Bringing Diwali to Cape Breton Island: Prateek Kumar Yadav

Prateek Kumar Yadav knew he wanted to get international exposure while completing his studies. With Canada being number one on his list and Cape Breton University’s Post-Baccalaureate Diploma in Business Management ranking one of the best in the country, the choice was easy. Travelling from his hometown Gurgaon, India, known for its social and luxurious lifestyle, Prateek was excited to experience the beautiful landscapes and views Canada had to offer. 

Arriving in Cape Breton was a bit overwhelming for Prateek at first. “It was my first time in a foreign land being away from my family and friends,” he says. “But the people here were so welcoming. I made friends quickly and was glad to see how open the Cape Breton community was to international students.” Prateek quickly began to fall in love with the Island’s beauty after experiencing Cape Breton’s sunsets. 

In addition to the beauty of the Island, what Prateek has enjoyed most about his time at CBU are the people he has met along the way. “My professors are so great and so many of the staff members at CBU have had a positive impact on my experience,” he says. “Lynn MacLean, Joanne Pyke, Doug Connors and Christine Harrietha have always been there to help me. And Denise White and Jason Bailey made my experience so much better during lockdown, without them I don’t know what I would have done.” 

Now, in his final year of the Post-Baccalaureate Diploma in Business Management program, Prateek is able to compare living just 15 kilometres from the capital of India, New Delhi, to living in Sydney, Nova Scotia. Though Gurgaon is a big city, Prateek says it lacks the natural beauty that Cape Breton has to offer. While adjusting to the colder temperatures, Prateek enjoyed his first few snowfalls but after that was pretty much over the snow. One of the largest differences for Prateek was the food. “The food is different; I really like spicy food so I miss that when I am in a restaurant,” he shares. Despite the cultures being very different, Prateek has enjoyed finding some similarities. He relates the heavily celebrated Christmas holidays with India’s largest festival, Diwali. “Everyone lights up their homes, has a big family dinner and gifts are shared. Both festivals spread joy and happiness,” he says.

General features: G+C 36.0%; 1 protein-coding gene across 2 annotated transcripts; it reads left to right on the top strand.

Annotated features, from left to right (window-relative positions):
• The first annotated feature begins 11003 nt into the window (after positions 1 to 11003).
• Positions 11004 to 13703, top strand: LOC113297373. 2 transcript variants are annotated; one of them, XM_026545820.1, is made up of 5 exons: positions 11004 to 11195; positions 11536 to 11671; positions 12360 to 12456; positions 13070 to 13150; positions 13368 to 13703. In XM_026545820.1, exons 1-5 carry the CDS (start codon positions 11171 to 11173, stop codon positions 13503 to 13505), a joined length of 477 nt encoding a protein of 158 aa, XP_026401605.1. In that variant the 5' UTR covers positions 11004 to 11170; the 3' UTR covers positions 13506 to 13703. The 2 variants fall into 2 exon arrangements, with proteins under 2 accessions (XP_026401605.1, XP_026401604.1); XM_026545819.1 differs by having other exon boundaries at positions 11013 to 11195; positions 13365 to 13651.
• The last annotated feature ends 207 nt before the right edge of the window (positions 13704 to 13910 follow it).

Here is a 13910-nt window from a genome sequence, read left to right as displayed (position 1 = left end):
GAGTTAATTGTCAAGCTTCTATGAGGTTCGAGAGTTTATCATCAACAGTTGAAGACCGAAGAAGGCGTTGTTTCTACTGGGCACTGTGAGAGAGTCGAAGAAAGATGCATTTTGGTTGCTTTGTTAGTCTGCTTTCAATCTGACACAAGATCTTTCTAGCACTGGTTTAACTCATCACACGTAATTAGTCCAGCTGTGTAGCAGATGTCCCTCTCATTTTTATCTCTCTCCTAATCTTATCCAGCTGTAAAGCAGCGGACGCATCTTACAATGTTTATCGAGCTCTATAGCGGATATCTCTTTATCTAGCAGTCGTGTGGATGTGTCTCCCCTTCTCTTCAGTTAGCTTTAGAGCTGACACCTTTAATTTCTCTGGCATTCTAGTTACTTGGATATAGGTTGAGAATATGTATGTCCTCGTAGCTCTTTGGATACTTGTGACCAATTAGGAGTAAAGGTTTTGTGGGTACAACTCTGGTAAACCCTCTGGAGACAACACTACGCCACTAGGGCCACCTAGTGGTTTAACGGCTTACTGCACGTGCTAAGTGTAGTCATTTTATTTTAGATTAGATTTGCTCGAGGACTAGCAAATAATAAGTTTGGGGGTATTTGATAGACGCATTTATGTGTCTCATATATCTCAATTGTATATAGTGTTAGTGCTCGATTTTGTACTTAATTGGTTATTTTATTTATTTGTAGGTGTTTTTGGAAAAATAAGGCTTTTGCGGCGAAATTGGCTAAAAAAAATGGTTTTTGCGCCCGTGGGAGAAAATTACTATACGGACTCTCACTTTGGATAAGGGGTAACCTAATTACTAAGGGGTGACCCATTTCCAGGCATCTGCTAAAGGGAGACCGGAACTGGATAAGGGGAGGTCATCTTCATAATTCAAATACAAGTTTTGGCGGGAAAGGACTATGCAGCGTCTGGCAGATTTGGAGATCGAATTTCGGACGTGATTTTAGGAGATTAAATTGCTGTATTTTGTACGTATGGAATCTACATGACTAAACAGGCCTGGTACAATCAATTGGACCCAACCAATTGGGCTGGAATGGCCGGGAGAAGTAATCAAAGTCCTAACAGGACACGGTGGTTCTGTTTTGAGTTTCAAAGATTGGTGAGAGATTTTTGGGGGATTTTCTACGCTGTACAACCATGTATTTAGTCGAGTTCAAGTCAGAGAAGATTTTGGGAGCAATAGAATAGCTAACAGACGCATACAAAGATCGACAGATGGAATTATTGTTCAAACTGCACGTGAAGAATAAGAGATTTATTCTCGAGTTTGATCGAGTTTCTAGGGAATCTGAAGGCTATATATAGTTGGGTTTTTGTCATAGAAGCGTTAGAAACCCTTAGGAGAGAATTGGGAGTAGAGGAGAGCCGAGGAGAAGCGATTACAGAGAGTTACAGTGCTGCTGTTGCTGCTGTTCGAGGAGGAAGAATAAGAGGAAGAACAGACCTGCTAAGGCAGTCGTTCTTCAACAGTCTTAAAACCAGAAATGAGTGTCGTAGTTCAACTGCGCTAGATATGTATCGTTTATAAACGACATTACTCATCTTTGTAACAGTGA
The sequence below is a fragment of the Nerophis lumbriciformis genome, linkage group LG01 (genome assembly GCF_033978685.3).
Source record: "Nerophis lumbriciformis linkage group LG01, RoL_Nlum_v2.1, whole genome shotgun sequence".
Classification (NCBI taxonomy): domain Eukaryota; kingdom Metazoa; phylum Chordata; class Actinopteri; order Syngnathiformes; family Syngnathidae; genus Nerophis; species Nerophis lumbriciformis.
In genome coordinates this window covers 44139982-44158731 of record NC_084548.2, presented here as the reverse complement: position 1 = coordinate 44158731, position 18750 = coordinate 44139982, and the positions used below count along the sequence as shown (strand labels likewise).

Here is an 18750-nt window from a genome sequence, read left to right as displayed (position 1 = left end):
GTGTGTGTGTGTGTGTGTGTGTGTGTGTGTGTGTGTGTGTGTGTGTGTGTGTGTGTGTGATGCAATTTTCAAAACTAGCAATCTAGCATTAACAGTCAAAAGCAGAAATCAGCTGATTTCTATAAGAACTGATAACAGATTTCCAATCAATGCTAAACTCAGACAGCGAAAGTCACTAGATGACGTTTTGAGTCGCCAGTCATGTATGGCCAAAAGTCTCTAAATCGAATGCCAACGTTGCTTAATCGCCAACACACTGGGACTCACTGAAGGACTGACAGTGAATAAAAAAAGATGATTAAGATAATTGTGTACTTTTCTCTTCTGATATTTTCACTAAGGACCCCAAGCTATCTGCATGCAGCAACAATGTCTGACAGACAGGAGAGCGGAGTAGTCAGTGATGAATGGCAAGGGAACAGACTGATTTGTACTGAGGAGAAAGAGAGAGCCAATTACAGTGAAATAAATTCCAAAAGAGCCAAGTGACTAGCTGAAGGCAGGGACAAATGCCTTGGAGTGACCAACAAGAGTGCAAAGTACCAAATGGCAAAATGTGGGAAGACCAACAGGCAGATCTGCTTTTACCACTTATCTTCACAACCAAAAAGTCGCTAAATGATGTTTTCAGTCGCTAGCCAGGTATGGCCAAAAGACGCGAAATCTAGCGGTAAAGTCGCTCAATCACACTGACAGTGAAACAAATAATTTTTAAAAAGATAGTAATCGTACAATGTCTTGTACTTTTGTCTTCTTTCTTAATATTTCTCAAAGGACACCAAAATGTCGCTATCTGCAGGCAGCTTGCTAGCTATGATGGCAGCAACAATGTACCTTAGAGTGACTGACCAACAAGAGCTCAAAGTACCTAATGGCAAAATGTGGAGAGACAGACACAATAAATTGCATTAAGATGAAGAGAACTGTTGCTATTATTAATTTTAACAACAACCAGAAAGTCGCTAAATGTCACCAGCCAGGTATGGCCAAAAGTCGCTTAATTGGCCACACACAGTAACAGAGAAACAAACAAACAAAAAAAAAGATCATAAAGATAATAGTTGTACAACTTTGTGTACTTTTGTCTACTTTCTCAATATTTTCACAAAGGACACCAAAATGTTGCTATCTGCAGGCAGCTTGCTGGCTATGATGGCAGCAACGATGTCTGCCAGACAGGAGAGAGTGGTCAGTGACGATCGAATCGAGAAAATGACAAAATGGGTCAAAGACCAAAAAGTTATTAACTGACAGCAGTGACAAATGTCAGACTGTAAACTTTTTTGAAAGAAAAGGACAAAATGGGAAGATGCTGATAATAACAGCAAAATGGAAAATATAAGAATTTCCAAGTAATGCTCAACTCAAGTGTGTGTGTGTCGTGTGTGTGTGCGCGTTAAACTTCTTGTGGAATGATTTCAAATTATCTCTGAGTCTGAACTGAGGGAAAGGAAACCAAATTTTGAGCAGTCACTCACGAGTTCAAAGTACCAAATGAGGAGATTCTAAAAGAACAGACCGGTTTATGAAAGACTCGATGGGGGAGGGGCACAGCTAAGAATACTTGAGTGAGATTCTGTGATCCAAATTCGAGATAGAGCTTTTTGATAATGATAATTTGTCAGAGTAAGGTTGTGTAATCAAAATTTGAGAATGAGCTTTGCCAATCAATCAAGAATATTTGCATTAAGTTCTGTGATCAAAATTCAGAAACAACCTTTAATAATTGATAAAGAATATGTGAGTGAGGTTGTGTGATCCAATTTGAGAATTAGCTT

Prateek is looking forward to celebrating Diwali this coming weekend on November 14. Diwali,  the Indian festival of lights, is the most important and biggest holiday of the year in Indian culture. Diwali is celebrated to honour Lord Ram. “It is observed on the fifteenth day of Kartik, the holiest month in the Hindu lunar calendar,” explains Prateek. “It is celebrated when there is a new moon, which usually falls between October 15 and November 15 every year. On this day, Lord Ram returned to his Kingdom, Ayodhya, after 14 years of exile in which he fought an army of demons, led by the demon king, Ravan. It was dark the night Lord Ram returned home with his wife, Sita and brother, Laxman since it was a new moon. The people of Ayodhya lit up the entire kingdom with rows of diyas, traditional oil lamps, to celebrate their return, which is why Diwali is also called Deepavali. Deepavali is a Sanskrit word meaning, ‘rows of light.’ Diwali is a symbol of victory of light over darkness, good over evil.”

In India, Prateek would celebrate Diwali by helping his father and brother light up the house with lights, diyas and candles. He would help his mother and grandmother in the kitchen and light diyas in the temple with his grandfather. Prateek also loves to make rangoli, an art form where patterns are made on the floor with coloured sand. Lastly Prateek would enjoy a big family dinner. Although Prateek is unable to celebrate Diwali in India this year, he will light up his apartment and cook food with his friends in residence. They will share gifts and sweets in their social bubble, while maintaining social distancing guidelines. 

We would like to wish a Happy Diwali to Prateek and all those celebrating this weekend!